The Miller House in Columbus, Indiana – designed by Eero Saarinen and Dan Kiley, Landscape Architect in 1953 – was recently opened to the public by the Indianapolis Museum of Art.

I’ve seen so many buildings saved only to languish from lack of funding ten years later.  It is really hard to keep up the energy to save, restore/rehabilitate and steward the ongoing use of a building.  Someone recently asked me “Now that the Richardson is almost done, would you consider trying to save such and such complex which is languishing in such and such city?”  My response was, “We’re not done with the Richardson!! We haven’t even started the actual restoration work.  And once that is done in 3 years it will require constant effort to keep it alive.”  I realized that I have this one great effort in me.  I doubt that I will ever find a place or have the time and energy to put into another place like I’ve put into the Richardson.  And of course saving the Richardson isn’t just about one person’s passion.  It’s about hundreds, thousands of citizens, over the decades who have brought different experiences and abilities to the site. Our board is populated by lawyers, real estate professionals, museum professionals, architects, historians, newspaper professionals, nonprofit and fundraising professionals, bankers.  And I bet most of them wouldn’t label themselves “preservationists.”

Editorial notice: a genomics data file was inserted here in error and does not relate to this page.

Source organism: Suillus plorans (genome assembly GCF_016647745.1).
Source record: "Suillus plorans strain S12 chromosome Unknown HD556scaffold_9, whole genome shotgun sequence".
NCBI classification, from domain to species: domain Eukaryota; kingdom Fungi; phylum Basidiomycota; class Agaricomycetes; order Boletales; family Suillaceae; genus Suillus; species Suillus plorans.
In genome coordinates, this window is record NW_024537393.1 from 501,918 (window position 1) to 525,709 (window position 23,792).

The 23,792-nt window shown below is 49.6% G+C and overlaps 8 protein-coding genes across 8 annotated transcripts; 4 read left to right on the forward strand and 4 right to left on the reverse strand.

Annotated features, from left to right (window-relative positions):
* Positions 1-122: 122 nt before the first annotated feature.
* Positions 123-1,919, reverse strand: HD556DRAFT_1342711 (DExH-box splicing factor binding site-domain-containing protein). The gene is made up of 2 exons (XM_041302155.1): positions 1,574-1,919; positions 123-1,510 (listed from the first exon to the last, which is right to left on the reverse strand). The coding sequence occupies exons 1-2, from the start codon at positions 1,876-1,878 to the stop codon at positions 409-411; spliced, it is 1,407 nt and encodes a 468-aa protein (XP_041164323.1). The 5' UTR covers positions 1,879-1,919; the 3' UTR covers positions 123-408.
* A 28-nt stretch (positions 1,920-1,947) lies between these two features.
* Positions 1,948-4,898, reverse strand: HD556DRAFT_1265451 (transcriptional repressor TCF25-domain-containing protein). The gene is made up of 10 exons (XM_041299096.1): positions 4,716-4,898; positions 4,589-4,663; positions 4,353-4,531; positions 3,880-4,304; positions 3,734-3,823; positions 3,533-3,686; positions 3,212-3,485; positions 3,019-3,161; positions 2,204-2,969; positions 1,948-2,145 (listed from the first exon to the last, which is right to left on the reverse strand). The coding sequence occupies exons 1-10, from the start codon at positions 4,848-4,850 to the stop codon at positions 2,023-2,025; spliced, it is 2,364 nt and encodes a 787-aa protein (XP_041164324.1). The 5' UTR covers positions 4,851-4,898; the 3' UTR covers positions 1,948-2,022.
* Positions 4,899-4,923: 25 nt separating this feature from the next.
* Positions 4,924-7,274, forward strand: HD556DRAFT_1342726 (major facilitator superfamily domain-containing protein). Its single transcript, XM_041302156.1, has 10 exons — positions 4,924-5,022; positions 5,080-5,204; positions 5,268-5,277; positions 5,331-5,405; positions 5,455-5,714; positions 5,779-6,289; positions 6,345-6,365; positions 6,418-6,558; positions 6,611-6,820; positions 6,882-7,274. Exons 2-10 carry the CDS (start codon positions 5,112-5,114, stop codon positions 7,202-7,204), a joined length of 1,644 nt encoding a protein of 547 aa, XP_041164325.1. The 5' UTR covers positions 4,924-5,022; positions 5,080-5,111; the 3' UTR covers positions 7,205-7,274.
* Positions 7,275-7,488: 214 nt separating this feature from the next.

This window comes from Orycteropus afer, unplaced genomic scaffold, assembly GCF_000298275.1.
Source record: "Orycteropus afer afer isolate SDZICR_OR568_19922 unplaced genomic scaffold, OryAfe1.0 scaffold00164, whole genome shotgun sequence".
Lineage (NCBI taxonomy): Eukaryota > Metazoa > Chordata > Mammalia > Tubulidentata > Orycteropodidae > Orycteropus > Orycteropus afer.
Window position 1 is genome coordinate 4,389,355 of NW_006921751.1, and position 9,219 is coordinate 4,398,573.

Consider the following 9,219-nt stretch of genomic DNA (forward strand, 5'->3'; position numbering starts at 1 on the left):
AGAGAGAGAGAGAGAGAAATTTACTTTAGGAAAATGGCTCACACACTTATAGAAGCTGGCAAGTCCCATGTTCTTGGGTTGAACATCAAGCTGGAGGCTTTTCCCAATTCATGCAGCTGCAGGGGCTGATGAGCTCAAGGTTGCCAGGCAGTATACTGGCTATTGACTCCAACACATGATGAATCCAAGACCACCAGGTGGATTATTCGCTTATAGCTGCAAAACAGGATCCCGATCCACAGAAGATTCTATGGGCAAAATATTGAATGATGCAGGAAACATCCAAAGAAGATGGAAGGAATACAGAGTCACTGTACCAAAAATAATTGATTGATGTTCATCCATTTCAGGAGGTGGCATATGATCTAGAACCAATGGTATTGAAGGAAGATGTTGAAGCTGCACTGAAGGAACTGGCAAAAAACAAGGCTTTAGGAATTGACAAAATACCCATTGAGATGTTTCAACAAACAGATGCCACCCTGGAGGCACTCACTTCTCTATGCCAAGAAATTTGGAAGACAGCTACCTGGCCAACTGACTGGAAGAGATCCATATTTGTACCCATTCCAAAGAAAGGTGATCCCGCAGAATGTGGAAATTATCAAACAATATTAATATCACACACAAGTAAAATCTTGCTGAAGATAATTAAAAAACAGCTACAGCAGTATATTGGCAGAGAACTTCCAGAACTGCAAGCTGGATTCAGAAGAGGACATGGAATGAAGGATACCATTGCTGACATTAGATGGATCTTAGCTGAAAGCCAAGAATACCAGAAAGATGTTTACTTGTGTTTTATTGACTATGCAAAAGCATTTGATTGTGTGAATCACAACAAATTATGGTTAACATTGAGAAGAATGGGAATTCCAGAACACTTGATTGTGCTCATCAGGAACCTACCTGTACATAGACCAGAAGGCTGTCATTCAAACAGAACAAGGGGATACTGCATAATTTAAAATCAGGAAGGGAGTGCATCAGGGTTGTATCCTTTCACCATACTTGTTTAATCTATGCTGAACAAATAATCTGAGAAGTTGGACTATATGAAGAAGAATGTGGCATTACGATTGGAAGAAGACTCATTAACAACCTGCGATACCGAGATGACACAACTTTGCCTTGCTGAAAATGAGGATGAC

Some buildings haven’t had the luck of time.  Frank Lloyd Wright’s seminal Larkin Administration Building was demolished for a parking lot.  By all counts, it was/is one of the most significant modern buildings ever built.  Every once in a while I see calls to “reconstruct the Larkin Building.” Oh good heavens, shoot me now.  Reconstructions are probably the one preservation “tool” that will get my ire up like no other tool.  It’s one thing to “restore” – peel back accretions to reveal something that is still standing but altered.  It’s a whole other story to completely reconstruct something from scratch.  Let alone something like the Larkin Building.  No matter how many good drawings and photos we have, it can never be anything but a reconstruction.  A physical monument to our time, a conceptual monument to the past.  When architects design and oversee the construction of a building, as many design decisions are made during construction as in design. So a reconstructed building says more about our time than the past.  It is authentic to our time but not to the past. I think about reconstructing the Larking Building and all I can think of is, good heavens the $50 million that it would take (at least) could feed an entire town in Africa for decades.  So while its death may not have been “good”, please, it deserves to rest in peace.